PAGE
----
Comverse maintains 2001 guidance

3 min read

Comverse Technology's latest report would seem to belie a steep slowdown in the U.S. economy.

"Our business continues to be good," said Kobi Alexander, chairman and CEO of Comverse.

The vendor of systems for call centers and enhanced telecom services on Tuesday reported better-than-expected fourth-quarter results and predicted that results for fiscal 2001 would essentially be in line with current consensus estimates.

During a conference call with analysts, Comverse Vice President Paul Baker set a fiscal 2001 earnings target of $1.78 per share on revenue of $1.52 billion.

Analyst consensus predicted a profit of $1.78 per share on revenue of $1.69 billion, according to earnings tracking firm First Call.

Shares of Comverse traded at $74.31 in after-hours activity on the Island ECN, immediately following the release of quarterly results. Comverse rose $2.57 to $70 in Tuesday's regular trading ahead of the news.

Comverse wants analysts to be cautious and stick with their current estimates, executives said.

"Our guidance is consistent with the growth rate set forth by the last few quarters, while at the same time mindful of current economic conditions," Baker said.

With many technology companies cutting projections these days, Comverse's confidence in current estimates is encouraging, said Hampton Adams, analyst with CIBC World Markets.

"In this market, any company that beats the numbers and maintains guidance is better than 99 percent of the stocks out there," Adams said.

Comverse posted fiscal fourth-quarter net income of $76.9 million, or 41 cents per share. Analysts polled by First Call produced estimates ranging from 38 cents to 48 cents per share, and averaging 39 cents per share.

Fourth-quarter revenue increased 9 percent sequentially to $346.6 million. First Call consensus predicted fourth-quarter sales of $329.9 million.

About 84 percent of Comverse's revenue came from its network-systems division, whose products enable communications vendors sell services such as voicemail. More than 80 percent of sales from that network systems unit came from wireless communications providers.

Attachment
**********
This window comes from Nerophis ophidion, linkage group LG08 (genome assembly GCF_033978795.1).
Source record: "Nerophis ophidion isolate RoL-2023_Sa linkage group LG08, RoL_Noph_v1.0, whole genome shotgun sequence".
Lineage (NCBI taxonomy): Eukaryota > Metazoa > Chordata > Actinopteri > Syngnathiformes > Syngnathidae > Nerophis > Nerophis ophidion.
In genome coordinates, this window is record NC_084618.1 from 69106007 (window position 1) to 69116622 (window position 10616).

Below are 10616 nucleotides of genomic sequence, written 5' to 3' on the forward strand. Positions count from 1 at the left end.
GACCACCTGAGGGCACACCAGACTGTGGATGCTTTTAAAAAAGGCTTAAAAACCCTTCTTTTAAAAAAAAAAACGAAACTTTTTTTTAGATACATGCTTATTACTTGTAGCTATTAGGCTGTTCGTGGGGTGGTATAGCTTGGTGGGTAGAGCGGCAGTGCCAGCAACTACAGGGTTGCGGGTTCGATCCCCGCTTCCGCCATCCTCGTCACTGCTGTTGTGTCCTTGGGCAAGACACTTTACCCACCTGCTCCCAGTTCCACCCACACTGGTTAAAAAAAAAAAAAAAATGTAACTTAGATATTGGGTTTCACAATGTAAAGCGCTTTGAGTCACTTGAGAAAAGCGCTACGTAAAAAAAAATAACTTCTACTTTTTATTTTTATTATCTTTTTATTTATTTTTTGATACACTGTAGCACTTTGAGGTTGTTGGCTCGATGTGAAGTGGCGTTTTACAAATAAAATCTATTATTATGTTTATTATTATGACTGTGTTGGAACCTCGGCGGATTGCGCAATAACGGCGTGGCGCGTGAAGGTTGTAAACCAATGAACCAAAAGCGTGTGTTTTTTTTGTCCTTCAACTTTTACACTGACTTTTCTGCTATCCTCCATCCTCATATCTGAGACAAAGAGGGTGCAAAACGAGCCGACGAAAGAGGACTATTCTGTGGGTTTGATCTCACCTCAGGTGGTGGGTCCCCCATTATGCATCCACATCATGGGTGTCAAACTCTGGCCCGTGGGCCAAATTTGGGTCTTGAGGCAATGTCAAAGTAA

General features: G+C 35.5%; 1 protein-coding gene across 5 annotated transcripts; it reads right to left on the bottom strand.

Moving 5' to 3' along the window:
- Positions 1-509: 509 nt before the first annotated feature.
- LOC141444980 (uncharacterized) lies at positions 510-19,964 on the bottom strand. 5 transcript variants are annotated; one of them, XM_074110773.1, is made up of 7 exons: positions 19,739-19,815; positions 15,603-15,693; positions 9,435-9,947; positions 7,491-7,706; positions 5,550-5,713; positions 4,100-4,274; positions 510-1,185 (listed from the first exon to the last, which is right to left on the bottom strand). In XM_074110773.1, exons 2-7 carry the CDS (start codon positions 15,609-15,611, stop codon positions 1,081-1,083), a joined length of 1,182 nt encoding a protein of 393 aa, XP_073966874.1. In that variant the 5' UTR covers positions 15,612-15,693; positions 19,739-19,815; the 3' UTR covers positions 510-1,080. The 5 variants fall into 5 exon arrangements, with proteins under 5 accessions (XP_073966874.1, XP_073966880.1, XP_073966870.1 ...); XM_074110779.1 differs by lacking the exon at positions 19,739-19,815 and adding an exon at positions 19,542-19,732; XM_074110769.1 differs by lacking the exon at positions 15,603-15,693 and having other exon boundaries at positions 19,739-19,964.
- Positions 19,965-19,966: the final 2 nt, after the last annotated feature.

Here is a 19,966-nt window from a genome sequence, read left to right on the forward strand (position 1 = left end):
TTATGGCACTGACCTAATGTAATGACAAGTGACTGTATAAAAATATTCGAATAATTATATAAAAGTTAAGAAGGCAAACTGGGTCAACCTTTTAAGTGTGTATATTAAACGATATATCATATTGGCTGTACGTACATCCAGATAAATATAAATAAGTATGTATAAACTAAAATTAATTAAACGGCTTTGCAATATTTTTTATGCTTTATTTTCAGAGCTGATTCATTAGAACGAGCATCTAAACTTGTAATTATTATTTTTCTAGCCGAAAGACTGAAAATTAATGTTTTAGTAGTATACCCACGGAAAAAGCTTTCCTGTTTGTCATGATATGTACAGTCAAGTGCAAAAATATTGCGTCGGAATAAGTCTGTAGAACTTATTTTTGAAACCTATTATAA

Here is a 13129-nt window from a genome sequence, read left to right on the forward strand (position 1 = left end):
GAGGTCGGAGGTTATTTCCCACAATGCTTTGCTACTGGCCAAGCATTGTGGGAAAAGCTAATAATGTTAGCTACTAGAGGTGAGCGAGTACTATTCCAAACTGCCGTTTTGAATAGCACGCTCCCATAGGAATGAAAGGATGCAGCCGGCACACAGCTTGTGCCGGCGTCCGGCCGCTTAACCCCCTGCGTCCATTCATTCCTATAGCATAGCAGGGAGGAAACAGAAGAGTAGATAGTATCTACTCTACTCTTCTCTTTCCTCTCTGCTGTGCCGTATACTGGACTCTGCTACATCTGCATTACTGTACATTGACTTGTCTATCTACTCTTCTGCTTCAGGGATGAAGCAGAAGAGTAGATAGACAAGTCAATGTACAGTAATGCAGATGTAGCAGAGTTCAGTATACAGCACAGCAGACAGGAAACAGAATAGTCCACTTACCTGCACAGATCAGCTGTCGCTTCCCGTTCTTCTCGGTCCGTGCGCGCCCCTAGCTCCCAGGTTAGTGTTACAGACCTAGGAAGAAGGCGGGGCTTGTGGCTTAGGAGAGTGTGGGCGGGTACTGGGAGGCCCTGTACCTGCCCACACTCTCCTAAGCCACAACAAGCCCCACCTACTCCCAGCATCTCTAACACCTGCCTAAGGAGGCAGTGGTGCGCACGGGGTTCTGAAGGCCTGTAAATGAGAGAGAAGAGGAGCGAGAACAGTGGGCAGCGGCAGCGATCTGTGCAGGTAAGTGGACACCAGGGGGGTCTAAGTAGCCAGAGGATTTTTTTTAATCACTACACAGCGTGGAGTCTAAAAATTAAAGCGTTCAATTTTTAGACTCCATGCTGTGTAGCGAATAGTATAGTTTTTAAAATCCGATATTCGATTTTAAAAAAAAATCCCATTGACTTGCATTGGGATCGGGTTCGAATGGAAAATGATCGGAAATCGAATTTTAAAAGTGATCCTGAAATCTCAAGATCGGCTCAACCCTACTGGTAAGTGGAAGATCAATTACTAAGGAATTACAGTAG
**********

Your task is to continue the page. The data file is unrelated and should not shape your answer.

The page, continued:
Despite the slowing U.S. economy, Comverse increased its year-over-year revenue growth rate in the fourth quarter, to more than 37 percent from 30 percent in the comparable period a year earlier. Comverse's revenue, based on how much the company's services are used, grows even if wireless handset sales don't increase, analysts and executives said.

"They have lots of revenue visibility because their revenue is based on usage," said Adams, who has a "strong buy" rating on the stock. "As usage increases from their customers, they get incremental revenue. They don't have to make new sales every quarter."

Even if Comverse doesn't sign up many customers, the company can boost sales by introducing new services to the existing customer base, Adams said. And communications providers are often willing to add new services such as text-messages and news headlines for wireless phones because Comverse's technology can be used with existing networks.

As a result, Comverse doesn't feel the effects of a telecom capital spending slowdown as much as other industry suppliers, Adams said.

Delays in rolling out next-generation wireless networks actually help Comverse, Adams said. It gives the company more time to roll out new offerings while generating steady revenue from older networks, where there is no competition, he said. "Comverse is pretty well-positioned."

For the full fiscal year, Comverse earned $264 million, or $1.47 per share, on revenue of $1.2 billion.